de Jong, B.W., Shi, S., Siewers, V., and Nielsen, J. (2014). Improved production of fatty acid ethyl esters in Saccharomyces cerevisiae through up-regulation of the ethanol degradation pathway and expression of the heterologous phosphoketolase pathway. Microbial Cell Factories, 13(1), 39.

Dong, T., Knoshaug, E.P., Pienkos, P.T., and Laurens, L.M.L. (2016). Lipid recovery from wet oleaginous microbial biomass for biofuel production: A critical review. Applied Energy, 177, 879–895.

Fakas, S. (2017). Lipid biosynthesis in yeasts: A comparison of the lipid biosynthetic pathway between the model nonoleaginous yeast Saccharomyces cerevisiae and the model oleaginous yeast Yarrowia lipolytica. Engineering in Life Sciences, 17(3), 292–302.

Ferreira, R., Teixeira, P.G., Gossing, M., David, F., Siewers, V., and Nielsen, J. (2018). Metabolic engineering of Saccharomyces cerevisiae for overproduction of triacylglycerols. Metabolic Engineering Communications, 6, 22–27.

Guo, J., Suástegui, M., Sakimoto, K.K., Moody, V.M., Xiao, G., Nocera, D.G., and Joshi, N.S. (2018). Light-driven fine chemical production in yeast biohybrids. Science, 362(6416), 813 LP – 816.

Guo, Z., Zhang, L., Ding, Z., and Shi, G. (2011). Minimization of glycerol synthesis in industrial ethanol yeast without influencing its fermentation performance. Metabolic Engineering, 13(1), 49–59.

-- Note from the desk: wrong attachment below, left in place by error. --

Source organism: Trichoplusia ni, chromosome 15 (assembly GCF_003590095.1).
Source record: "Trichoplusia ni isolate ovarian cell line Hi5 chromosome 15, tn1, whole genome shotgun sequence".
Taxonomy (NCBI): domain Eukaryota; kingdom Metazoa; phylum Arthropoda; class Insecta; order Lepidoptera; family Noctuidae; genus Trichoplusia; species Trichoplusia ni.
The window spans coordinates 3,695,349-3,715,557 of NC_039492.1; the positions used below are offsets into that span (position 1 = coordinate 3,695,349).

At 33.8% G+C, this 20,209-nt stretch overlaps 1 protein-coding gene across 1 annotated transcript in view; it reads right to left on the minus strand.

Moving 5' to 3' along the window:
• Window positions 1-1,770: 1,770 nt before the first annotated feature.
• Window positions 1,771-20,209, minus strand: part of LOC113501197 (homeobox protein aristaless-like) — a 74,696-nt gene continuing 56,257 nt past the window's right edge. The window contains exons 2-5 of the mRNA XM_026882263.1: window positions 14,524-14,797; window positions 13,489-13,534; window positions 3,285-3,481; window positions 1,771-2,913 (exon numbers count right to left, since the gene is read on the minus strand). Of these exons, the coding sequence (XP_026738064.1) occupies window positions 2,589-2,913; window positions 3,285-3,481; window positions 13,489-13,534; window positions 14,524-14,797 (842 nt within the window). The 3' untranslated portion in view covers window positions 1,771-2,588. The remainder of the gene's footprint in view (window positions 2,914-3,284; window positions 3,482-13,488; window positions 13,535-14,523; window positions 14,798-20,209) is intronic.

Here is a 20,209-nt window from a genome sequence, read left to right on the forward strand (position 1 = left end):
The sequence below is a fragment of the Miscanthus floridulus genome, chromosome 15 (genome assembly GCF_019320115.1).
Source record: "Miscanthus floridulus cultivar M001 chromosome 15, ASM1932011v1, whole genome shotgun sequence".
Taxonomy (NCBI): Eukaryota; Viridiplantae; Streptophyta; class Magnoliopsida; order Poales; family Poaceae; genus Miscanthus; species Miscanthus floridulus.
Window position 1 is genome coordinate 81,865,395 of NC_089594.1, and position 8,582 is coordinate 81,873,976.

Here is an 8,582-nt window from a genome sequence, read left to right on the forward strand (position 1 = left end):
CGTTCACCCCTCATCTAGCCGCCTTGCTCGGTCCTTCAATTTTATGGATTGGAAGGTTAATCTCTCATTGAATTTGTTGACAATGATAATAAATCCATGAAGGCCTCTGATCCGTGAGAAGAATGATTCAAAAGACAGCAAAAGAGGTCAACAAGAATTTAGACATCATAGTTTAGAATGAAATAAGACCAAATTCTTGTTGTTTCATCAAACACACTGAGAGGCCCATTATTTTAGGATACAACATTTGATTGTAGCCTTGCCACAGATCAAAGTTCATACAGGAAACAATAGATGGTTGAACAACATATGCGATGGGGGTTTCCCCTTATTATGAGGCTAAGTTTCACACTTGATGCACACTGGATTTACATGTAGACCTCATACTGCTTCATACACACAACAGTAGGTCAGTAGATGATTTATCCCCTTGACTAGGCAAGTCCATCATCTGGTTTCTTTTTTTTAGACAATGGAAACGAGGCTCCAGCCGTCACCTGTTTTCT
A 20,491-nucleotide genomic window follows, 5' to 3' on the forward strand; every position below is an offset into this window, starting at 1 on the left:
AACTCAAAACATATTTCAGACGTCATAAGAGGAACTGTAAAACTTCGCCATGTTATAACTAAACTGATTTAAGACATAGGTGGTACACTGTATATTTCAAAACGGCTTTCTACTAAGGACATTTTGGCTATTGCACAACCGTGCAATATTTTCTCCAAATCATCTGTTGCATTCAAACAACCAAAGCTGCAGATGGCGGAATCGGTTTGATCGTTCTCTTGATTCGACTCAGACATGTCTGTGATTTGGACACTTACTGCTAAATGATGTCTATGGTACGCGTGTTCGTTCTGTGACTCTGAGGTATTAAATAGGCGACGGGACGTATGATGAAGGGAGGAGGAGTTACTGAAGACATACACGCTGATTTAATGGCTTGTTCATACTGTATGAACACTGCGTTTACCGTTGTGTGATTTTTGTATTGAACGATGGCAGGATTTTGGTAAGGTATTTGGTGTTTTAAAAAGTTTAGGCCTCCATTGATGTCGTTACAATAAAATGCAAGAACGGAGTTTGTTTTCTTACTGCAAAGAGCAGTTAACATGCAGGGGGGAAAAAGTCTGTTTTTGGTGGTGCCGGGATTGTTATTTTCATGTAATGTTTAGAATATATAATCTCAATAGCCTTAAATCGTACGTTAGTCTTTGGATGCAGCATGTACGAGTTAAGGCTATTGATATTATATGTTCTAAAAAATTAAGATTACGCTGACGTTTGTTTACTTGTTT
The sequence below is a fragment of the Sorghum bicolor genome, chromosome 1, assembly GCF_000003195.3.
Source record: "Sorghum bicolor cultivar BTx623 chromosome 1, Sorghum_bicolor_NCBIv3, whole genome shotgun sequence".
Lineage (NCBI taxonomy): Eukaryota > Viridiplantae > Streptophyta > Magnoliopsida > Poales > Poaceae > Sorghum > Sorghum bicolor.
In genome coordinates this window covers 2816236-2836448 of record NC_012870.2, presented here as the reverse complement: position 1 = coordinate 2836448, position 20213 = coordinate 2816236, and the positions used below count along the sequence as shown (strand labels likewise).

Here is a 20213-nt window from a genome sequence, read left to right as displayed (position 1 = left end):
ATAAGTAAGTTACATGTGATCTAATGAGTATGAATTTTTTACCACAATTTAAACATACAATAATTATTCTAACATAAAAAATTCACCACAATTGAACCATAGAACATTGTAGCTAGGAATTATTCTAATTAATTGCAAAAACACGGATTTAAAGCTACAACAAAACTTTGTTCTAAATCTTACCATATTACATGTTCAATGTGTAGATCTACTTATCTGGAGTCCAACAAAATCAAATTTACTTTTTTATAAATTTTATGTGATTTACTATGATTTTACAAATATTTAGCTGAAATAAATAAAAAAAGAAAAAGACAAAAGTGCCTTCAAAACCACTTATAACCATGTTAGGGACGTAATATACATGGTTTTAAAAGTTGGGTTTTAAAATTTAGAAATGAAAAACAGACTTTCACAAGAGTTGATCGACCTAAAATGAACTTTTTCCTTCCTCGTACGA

He, Q., Yang, Y., Yang, S., Donohoe, B.S., Van Wychen, S., Zhang, M., Himmel, M.E., and Knoshaug, E. P. (2018). Oleaginicity of the yeast strain Saccharomyces cerevisiae D5A. Biotechnology for Biofuels, 11, 258.

Inokuma, K., Kurono, H., den Haan, R., van Zyl, W.H., Hasunuma, T., and Kondo, A. (2020). Novel strategy for anchorage position control of Glycosylphosphatidylinositol(GPI)-attached proteins in the yeast cell wall using different GPI-anchoring domains. Metabolic Engineering, 57, 110–117.

Ma, T., Shi, B., Ye, Z., Li, X., Liu, M., Chen, Y., Xia, J., Nielsen, J., Deng, Z., and Liu, T. (2018). Lipid engineering combined with systematic metabolic engineering of Saccharomyces cerevisiae for high-yield production of lycopene. Metabolic Engineering, 52.